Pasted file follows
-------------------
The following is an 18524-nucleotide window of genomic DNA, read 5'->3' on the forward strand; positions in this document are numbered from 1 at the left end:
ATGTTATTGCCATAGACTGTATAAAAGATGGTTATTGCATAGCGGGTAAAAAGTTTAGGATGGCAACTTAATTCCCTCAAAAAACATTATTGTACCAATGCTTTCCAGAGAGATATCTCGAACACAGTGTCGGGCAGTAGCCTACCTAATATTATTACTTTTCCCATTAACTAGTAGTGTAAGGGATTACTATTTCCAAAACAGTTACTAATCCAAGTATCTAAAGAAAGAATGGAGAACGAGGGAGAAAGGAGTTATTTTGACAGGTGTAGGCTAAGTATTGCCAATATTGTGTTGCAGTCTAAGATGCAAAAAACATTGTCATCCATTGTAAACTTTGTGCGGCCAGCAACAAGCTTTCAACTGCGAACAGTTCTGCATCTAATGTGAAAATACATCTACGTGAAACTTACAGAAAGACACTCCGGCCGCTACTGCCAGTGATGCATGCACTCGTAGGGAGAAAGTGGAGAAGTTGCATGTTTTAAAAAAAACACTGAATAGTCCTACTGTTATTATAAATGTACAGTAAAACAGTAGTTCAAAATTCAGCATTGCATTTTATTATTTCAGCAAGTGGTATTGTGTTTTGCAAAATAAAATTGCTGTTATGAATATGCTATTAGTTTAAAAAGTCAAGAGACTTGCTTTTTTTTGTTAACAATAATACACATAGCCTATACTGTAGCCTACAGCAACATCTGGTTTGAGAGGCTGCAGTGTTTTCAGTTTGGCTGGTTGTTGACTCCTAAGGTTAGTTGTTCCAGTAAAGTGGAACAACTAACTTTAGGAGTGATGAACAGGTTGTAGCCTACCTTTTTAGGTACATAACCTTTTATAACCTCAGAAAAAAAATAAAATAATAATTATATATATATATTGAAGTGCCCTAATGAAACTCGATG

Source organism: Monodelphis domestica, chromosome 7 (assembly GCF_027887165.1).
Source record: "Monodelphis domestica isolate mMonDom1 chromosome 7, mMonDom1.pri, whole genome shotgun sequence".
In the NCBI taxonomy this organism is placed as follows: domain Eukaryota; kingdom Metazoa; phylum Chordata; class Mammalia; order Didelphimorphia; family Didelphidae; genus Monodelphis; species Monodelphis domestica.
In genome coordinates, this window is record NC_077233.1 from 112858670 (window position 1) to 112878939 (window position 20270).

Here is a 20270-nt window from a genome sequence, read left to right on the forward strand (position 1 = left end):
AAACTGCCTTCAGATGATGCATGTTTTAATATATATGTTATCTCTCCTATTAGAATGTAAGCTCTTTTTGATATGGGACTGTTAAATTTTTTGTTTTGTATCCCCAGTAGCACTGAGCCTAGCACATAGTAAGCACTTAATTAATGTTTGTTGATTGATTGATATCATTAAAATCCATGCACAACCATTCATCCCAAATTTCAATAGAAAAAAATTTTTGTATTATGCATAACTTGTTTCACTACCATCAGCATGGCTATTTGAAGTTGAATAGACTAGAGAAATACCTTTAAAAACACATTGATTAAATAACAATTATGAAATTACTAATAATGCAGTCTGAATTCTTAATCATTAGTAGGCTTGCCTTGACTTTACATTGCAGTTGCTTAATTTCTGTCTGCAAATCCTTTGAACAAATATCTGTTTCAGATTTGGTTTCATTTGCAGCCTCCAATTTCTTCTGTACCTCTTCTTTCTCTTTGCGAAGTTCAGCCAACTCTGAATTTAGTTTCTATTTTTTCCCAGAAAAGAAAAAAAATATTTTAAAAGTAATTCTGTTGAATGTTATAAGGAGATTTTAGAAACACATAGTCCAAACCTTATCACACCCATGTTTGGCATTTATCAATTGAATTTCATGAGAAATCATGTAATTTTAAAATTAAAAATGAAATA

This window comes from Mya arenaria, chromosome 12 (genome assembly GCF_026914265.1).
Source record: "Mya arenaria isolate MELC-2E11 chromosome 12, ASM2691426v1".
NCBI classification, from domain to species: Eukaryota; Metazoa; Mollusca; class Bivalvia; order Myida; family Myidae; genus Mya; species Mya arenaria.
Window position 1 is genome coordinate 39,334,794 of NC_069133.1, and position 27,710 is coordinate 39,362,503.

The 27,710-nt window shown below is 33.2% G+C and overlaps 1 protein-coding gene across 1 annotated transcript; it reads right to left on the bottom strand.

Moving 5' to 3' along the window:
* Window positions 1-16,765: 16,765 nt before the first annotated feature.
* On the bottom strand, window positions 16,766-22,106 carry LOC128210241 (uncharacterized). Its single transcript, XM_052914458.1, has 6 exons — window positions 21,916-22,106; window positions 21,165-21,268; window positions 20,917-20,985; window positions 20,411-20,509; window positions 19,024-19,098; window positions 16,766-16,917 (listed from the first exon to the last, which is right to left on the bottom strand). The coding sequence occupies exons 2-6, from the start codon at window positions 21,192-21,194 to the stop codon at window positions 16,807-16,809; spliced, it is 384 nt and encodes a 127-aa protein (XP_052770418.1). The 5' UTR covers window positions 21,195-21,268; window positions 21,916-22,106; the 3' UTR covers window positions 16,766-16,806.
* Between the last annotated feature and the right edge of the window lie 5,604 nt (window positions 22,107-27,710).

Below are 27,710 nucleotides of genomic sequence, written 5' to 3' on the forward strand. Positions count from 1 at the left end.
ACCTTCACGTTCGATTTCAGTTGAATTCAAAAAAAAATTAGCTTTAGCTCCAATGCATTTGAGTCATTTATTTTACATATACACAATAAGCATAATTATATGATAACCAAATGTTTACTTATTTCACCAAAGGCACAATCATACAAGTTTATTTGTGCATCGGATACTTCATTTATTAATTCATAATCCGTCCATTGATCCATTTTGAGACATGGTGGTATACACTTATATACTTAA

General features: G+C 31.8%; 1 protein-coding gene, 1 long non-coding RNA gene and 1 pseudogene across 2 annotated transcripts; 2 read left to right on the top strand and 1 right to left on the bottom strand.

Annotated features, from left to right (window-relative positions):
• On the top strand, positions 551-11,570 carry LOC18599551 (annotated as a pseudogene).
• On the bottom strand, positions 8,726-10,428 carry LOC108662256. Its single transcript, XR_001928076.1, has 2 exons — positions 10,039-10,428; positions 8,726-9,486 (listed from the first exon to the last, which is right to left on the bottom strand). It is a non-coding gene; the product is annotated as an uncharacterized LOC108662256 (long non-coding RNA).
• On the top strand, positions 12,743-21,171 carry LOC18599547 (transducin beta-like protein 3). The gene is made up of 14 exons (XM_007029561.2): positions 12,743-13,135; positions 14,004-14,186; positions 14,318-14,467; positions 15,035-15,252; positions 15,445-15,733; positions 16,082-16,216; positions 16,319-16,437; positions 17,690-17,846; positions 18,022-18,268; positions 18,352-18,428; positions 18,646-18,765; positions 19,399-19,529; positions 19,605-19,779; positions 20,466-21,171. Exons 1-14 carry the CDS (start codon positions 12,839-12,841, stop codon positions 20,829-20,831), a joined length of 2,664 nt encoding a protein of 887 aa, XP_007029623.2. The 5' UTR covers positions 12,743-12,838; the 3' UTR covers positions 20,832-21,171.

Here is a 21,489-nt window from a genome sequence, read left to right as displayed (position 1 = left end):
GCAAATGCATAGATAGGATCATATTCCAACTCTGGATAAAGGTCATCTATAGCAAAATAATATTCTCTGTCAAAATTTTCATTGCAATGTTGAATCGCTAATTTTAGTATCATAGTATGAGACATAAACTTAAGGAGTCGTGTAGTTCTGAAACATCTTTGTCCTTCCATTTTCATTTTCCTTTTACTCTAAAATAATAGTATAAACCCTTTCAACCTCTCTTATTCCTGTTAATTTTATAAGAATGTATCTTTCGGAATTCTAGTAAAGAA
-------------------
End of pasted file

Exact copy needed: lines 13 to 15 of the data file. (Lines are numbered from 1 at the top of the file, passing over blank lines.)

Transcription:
The 27,710-nt window shown below is 33.2% G+C and overlaps 1 protein-coding gene across 1 annotated transcript; it reads right to left on the bottom strand.

Moving 5' to 3' along the window:
* Window positions 1-16,765: 16,765 nt before the first annotated feature.